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The “Little Horn” of Daniel’s Visions


From studying Daniel with S. Lewis Johnson, I have learned of the different views concerning the identification of the “little horn” in chapters 7 and 8.  The “standard” explanation of the text, as taught in the Scofield Bible as well as by popular present-day teachers (for instance, John MacArthur and others associated with the Masters Seminary) is that the “little horn” in chapter 7 is the AntiChrist, but the same character in chapter 8 is Antiochus Epiphanes.  The position is well summarized by John MacArthur:

But you must keep a distinction for this reason. The little horn in chapter 7 comes out of the Roman Empire. The little horn in chapter 8 comes out of the Greek Empire. And so they are to be kept distinct. One is the antiChrist, and the other is one that prefigures the antiChrist. Now all of the commentators who study the Bible, with almost little or no exception, see this individual as a man named Antiochus. Antiochus Epiphanes. He was the eighth ruler of the Seleucids from General Seleucus’ area. And he reigned from 175 to 164 before Christ, BC, in what is known as the intertestamental period. The Old Testament shut down at 400 BC. The New Testament picked up at AD, the time Christ. In those 400 years, you have a Biblical time of silence. And it was in that time that this Greek power dominated the land of Israel. And at that time, this man Antiochus rose to a place of prominence.

That sounds fine at first glance — how can the same “little horn” come out of two different empires?  But S. Lewis Johnson brings out several more details from the relevant texts of scripture, to support an understanding of the same little horn.  As to the difficulty of each horn coming from a different empire, we also understand that Greece (third kingdom) was included within the overall fourth kingdom of Rome.  The Romans borrowed, or carried forward, the strengths of the Greeks:  their literature, their intellectual skills.

Scripture itself, though, adds additional support.  The interpretation itself, given by Gabriel later in chapter 8, tells us (in verses 17, 19 and 26) that the vision (just given) concerns the last days.  Consider verse 19,  “what shall be at the latter end of the indignation, for it refers to the appointed time of the end” and verse 17, “that the vision is for the time of the end.”  Johnson notes that the Hebrew word translated “the indignation” is a technical term used elsewhere in the Old Testament to describe the Great Tribulation period, the special time of trouble for Israel — a word also used in Isaiah 10:24-25 and  26:20, in Ezekiel 21:31 and Daniel 11:36.  Antiochus Epiphanes, obviously, did not come at the time of the end.  In keeping with our understanding of Old Testament types (illustrations or examples), it is clear that Antiochus is a type, a foreshadowing of the future AntiChrist–but not the primary reference in Daniel 8.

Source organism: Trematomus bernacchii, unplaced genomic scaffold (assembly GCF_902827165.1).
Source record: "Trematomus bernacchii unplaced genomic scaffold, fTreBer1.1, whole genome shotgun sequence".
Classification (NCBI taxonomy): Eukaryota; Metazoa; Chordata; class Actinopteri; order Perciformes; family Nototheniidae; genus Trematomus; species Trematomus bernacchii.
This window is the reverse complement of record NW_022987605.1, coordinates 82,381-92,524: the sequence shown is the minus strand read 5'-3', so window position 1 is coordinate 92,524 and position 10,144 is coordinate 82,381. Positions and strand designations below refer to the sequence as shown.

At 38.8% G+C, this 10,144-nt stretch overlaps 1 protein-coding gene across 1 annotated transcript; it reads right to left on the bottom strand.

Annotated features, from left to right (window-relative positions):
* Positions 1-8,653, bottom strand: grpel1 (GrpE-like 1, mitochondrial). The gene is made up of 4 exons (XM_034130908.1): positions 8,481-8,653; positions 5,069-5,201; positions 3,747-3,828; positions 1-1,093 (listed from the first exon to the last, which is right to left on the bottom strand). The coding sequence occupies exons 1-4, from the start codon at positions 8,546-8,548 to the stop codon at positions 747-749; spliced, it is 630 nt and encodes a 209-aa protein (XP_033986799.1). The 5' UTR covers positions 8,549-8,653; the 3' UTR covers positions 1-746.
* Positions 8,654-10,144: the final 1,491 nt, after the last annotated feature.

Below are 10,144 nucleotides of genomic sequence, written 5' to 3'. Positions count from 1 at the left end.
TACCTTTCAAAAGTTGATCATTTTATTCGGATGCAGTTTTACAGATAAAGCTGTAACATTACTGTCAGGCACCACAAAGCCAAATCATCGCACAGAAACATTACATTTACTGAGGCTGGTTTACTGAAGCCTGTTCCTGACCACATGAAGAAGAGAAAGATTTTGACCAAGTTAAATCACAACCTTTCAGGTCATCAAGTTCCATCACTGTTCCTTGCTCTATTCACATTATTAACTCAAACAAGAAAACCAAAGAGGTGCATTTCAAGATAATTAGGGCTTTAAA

Another strong indicator concerning the Grecian origin of the AntiChrist comes from Revelation 13. In Revelation 13:2 the beast is described as “like a leopard.”  The leopard is a reference to Daniel 7, the third kingdom (Greece).

From the book of Daniel we can understand that the prophecy hype about a European antiChrist, and a 10 nation confederacy in the European Common Market, is somewhat misguided.  As S. Lewis Johnson pointed out earlier in the Daniel series, that ten nation group is worldwide, not something focused solely within the western world or confined to Europe specifically.  We can also look for the AntiChrist to arise from the Middle East, rather than from Italy (Rome).

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